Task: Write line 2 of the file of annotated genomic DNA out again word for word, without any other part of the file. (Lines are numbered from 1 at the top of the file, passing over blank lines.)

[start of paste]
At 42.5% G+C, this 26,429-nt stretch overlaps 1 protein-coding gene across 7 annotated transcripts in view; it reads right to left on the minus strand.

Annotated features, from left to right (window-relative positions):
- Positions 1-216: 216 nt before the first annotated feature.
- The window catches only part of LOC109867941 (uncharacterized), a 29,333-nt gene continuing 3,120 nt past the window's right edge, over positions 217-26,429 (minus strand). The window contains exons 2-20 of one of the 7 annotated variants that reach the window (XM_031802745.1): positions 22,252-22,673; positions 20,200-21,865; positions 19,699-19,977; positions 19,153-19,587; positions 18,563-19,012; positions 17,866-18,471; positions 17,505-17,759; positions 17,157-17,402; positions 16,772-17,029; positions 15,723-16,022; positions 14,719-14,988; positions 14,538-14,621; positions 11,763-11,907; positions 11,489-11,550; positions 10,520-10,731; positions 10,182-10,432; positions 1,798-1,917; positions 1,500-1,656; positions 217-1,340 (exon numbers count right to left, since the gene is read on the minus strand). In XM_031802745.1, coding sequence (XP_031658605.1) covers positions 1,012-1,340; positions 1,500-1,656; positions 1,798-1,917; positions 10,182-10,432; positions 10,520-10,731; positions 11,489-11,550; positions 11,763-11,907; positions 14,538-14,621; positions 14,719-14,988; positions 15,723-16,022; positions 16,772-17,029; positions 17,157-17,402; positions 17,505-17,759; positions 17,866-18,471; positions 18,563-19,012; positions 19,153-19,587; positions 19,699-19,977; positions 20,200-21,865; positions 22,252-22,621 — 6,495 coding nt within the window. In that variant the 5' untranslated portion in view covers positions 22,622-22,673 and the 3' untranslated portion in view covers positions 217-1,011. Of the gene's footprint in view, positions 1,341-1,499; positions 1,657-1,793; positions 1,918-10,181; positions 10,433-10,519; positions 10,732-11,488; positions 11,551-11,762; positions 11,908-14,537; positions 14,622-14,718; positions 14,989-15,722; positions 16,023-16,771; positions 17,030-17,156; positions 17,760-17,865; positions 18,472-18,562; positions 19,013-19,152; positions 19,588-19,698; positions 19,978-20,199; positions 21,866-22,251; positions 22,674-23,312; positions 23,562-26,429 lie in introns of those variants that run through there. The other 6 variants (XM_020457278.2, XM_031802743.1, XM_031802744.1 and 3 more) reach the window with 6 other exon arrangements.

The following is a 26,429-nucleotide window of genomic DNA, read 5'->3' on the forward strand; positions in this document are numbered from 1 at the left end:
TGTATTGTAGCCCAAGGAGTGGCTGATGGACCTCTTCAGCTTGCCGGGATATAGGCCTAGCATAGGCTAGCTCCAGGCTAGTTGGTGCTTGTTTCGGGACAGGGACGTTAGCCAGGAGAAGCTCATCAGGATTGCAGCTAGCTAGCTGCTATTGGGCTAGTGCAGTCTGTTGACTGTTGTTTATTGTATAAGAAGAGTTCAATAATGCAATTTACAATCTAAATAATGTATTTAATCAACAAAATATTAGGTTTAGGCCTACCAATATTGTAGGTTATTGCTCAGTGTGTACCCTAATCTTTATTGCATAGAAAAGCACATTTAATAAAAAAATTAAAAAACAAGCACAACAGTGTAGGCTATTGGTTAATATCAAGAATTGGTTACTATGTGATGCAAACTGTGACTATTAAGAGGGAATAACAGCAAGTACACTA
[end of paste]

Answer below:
Annotated features, from left to right (window-relative positions):